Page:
The idea of offering continuing professional development to teachers through networks with local college departments of education was not always widely accepted.
It wasn't until the mid-1980s with the publication of Tomorrow's Teachers by The Holmes Group, that the concept of professional development schools began to gain mainstream recognition as the preferred method of on-going professional development.
Since that time, much praise has been extended to professional development schools. Supporters credit the schools for providing a dynamic exchange between teachers and student teachers and an opportunity for teachers to discuss classroom experiences with peers. But recently, professional development schools have come under closer scrutiny and criticism.
Despite the potential benefits they offer teachers, some educators see professional development schools as inflexible and potentially removed from teacher input. "If people go in with an idea in mind of what the structure should look like and impose it on the k-12 schools, then its unlikely to serve the needs of either the school or the teacher and will lack good mechanisms for feedback," says Mary Diez, chairwoman of the education department at Alverno College in Milwaukee. Instead she encourages professional development schools to work jointly with educators to develop programs that promote continued learning.
Supporters of professional development schools argue that teacher involvement is the hallmark of these schools. According to Frank Murray, dean of the education college of the University of Delaware, "Professional development schools are a collaborative effort invented by the local school and the university. There is nothing prescribed about them." Teachers must take an active role in setting program guidelines of the professional development schools; otherwise the programs are ineffective.
In addition to charges of inflexibility, professional development schools have come under attack for failing to demonstrate how their programs have led to increased student achievement. Professional development programs that do not provide follow-up mechanisms have no accountability. Educators are left wondering which programs work and why.
Efforts are currently under way at the National Council for Accreditation of Teacher Education (NCATE) to address these concerns. "There are many places that are calling themselves professional development schools, but they don't really meet the definition of a professional development school," says Marsha Levine, director of the professional development school standards project for NCATE. For the past two years, NCATE has been working on draft standards for professional development schools. According to Ms. Levine, "The project is designed to develop standards working with individuals in the field to identify the characteristics that are the most important clinical aspects of professional development schools." NCATE plans to release the standards for comment in October of 1997.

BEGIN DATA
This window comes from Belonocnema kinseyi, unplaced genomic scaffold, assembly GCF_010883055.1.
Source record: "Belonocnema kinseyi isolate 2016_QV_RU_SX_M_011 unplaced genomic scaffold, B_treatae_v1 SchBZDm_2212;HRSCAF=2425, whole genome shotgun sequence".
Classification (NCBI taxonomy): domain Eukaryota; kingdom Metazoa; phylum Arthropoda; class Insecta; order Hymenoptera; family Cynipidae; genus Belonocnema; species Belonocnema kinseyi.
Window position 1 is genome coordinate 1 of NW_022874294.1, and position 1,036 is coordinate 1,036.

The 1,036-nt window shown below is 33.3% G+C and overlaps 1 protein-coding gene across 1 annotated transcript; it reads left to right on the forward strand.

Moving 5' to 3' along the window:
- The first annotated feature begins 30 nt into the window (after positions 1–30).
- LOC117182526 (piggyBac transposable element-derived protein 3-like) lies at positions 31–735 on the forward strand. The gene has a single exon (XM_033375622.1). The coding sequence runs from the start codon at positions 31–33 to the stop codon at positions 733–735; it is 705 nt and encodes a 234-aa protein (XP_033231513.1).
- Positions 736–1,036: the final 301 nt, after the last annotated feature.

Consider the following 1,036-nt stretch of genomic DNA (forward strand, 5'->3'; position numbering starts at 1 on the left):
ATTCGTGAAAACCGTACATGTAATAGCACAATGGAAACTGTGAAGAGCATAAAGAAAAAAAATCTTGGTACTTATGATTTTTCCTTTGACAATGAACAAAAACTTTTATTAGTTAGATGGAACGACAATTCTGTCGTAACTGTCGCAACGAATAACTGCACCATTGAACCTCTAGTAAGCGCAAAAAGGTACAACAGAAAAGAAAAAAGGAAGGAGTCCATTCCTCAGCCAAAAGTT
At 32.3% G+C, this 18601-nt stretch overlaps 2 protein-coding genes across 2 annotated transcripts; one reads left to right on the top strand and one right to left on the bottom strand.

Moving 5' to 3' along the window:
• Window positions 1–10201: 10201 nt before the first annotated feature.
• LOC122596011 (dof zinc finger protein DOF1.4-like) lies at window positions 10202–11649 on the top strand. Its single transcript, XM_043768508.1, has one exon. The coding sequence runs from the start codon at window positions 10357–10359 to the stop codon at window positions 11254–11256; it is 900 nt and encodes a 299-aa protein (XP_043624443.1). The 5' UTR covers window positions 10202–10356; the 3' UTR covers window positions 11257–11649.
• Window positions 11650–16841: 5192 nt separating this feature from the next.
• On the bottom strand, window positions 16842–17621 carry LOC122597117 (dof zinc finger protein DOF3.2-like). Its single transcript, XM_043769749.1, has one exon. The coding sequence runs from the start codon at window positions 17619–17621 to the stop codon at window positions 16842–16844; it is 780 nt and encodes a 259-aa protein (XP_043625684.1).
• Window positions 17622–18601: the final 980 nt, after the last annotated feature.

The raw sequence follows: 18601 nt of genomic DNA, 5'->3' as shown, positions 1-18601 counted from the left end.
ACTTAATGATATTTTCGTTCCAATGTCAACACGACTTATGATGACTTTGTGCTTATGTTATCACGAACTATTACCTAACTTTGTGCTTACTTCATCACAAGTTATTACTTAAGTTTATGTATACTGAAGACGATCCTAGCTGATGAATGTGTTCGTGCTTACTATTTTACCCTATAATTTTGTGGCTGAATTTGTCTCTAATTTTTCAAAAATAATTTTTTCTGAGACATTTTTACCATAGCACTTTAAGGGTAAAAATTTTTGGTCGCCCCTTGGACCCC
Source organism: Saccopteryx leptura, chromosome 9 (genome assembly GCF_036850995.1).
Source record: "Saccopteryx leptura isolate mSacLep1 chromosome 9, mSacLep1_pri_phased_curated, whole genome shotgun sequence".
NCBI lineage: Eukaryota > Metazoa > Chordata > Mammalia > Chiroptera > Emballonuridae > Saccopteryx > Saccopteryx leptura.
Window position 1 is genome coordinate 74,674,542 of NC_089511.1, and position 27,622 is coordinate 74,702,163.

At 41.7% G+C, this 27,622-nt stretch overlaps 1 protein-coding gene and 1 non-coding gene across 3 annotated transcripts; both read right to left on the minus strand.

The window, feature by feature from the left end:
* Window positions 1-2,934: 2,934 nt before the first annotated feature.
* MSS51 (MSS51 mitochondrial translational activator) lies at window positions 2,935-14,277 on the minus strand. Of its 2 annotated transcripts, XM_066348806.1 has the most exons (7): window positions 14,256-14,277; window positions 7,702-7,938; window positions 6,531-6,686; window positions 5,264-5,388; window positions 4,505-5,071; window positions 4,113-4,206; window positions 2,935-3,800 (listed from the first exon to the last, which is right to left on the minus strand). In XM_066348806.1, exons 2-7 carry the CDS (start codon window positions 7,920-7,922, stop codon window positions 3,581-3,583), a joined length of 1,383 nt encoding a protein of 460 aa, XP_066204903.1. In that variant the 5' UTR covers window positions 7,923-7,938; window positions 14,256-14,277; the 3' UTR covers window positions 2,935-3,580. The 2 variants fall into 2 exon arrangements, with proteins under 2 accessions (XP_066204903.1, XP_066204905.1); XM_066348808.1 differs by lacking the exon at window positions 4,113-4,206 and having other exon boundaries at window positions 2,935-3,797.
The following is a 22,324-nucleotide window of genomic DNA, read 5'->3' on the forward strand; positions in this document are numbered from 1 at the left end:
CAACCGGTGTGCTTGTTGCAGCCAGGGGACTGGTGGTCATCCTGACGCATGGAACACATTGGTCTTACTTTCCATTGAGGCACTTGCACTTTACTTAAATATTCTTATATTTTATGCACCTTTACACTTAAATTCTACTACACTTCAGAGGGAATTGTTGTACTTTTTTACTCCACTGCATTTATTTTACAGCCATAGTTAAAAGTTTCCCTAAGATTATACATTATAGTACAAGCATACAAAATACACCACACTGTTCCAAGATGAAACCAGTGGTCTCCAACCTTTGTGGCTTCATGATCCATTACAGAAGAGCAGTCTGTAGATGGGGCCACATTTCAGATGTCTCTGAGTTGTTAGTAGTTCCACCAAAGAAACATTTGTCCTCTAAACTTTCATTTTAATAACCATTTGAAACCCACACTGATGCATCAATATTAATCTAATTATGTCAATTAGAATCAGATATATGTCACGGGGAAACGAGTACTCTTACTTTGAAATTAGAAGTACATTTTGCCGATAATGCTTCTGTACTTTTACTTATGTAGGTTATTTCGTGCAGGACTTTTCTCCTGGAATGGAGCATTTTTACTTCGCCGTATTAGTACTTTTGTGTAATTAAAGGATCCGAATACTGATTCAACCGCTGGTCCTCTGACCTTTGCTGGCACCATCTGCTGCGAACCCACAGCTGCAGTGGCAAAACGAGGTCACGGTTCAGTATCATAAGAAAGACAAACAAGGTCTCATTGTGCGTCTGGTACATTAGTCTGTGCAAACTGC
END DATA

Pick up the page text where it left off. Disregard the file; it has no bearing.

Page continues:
Instead of working with professional development schools, some school districts have chosen to rely on alternative community networks to build their professional development programs. Working with volunteers, community-based organizations, and private institutions, public schools throughout the country are creating professional development programs with increased student performance as the main goal. In Philadelphia, the Philadelphia Education Fund provides resources to local public schools for professional development programs and helps educators partner with community-based organizations. The results of these efforts have led to increased teacher collaboration and classroom problem solving skills.
While educators continue to debate the ideal for continuing teacher education, public schools, strapped by limited financial resources, will experiment with various programs to find the right combination of resources for their professional development efforts.
Additional Sources of Information on Professional Development:
501 Erickson Hall
East Lansing, MI 48834-1304
(517) 353-3874 FAX (517) 353-6393
2010 Massachusetts Avenue, N. W., Suite 500
Philadelphia Education Fund
7 Benjamin Franklin Parkway
Philadelphia, PA 19103
One Dupont Circle, Suite 610
Washington DC, 20036-1186
(202) 293-2450 FAX: (202) 457-8095
Professional Development Schools Network
National Center for Restructuring Education, Schools, and Teaching
Box 110, Teachers College,
New York, NY10027
Upcoming Conferences featuring Professional Development Issues:
Article by Cristal Metta-Gallagher
Copyright Â© 2006 Education World